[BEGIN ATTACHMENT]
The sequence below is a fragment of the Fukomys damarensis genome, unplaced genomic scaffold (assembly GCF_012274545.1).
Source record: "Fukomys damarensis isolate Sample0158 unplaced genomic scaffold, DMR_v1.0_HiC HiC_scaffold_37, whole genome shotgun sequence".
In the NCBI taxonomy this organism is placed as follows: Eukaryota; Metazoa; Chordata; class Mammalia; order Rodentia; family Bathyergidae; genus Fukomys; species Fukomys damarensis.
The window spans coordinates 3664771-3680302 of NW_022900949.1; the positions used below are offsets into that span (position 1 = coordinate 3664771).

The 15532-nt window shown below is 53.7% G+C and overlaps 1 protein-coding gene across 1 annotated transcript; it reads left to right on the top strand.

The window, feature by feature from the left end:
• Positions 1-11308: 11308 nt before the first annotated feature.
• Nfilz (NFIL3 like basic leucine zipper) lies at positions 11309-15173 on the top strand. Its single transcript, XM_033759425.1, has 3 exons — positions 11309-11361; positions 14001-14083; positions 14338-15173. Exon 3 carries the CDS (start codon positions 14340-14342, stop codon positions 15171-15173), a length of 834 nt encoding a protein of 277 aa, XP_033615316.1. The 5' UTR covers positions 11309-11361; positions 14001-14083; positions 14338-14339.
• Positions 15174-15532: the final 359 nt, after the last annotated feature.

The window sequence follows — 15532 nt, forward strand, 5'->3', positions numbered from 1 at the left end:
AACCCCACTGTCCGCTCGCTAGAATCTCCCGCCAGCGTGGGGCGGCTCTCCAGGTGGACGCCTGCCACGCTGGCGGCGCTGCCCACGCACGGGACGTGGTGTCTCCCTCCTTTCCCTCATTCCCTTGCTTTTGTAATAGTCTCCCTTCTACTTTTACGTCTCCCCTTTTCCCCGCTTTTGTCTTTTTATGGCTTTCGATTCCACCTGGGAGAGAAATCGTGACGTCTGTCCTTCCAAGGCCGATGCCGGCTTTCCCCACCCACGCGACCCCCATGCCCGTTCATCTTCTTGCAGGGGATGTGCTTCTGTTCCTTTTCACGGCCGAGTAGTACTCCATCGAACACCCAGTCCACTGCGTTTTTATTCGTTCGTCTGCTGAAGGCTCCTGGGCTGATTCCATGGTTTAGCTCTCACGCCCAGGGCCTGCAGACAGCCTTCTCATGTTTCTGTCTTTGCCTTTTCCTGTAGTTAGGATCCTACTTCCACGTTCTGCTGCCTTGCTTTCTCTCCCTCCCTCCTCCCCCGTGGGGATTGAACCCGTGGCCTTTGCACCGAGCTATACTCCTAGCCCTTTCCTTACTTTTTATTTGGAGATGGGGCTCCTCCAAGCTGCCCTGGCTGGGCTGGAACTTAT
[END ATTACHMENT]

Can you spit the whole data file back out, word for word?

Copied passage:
The sequence below is a fragment of the Fukomys damarensis genome, unplaced genomic scaffold (assembly GCF_012274545.1).
Source record: "Fukomys damarensis isolate Sample0158 unplaced genomic scaffold, DMR_v1.0_HiC HiC_scaffold_37, whole genome shotgun sequence".
In the NCBI taxonomy this organism is placed as follows: Eukaryota; Metazoa; Chordata; class Mammalia; order Rodentia; family Bathyergidae; genus Fukomys; species Fukomys damarensis.
The window spans coordinates 3664771-3680302 of NW_022900949.1; the positions used below are offsets into that span (position 1 = coordinate 3664771).

The 15532-nt window shown below is 53.7% G+C and overlaps 1 protein-coding gene across 1 annotated transcript; it reads left to right on the top strand.

The window, feature by feature from the left end:
• Positions 1-11308: 11308 nt before the first annotated feature.
• Nfilz (NFIL3 like basic leucine zipper) lies at positions 11309-15173 on the top strand. Its single transcript, XM_033759425.1, has 3 exons — positions 11309-11361; positions 14001-14083; positions 14338-15173. Exon 3 carries the CDS (start codon positions 14340-14342, stop codon positions 15171-15173), a length of 834 nt encoding a protein of 277 aa, XP_033615316.1. The 5' UTR covers positions 11309-11361; positions 14001-14083; positions 14338-14339.
• Positions 15174-15532: the final 359 nt, after the last annotated feature.

The window sequence follows — 15532 nt, forward strand, 5'->3', positions numbered from 1 at the left end:
AACCCCACTGTCCGCTCGCTAGAATCTCCCGCCAGCGTGGGGCGGCTCTCCAGGTGGACGCCTGCCACGCTGGCGGCGCTGCCCACGCACGGGACGTGGTGTCTCCCTCCTTTCCCTCATTCCCTTGCTTTTGTAATAGTCTCCCTTCTACTTTTACGTCTCCCCTTTTCCCCGCTTTTGTCTTTTTATGGCTTTCGATTCCACCTGGGAGAGAAATCGTGACGTCTGTCCTTCCAAGGCCGATGCCGGCTTTCCCCACCCACGCGACCCCCATGCCCGTTCATCTTCTTGCAGGGGATGTGCTTCTGTTCCTTTTCACGGCCGAGTAGTACTCCATCGAACACCCAGTCCACTGCGTTTTTATTCGTTCGTCTGCTGAAGGCTCCTGGGCTGATTCCATGGTTTAGCTCTCACGCCCAGGGCCTGCAGACAGCCTTCTCATGTTTCTGTCTTTGCCTTTTCCTGTAGTTAGGATCCTACTTCCACGTTCTGCTGCCTTGCTTTCTCTCCCTCCCTCCTCCCCCGTGGGGATTGAACCCGTGGCCTTTGCACCGAGCTATACTCCTAGCCCTTTCCTTACTTTTTATTTGGAGATGGGGCTCCTCCAAGCTGCCCTGGCTGGGCTGGAACTTAT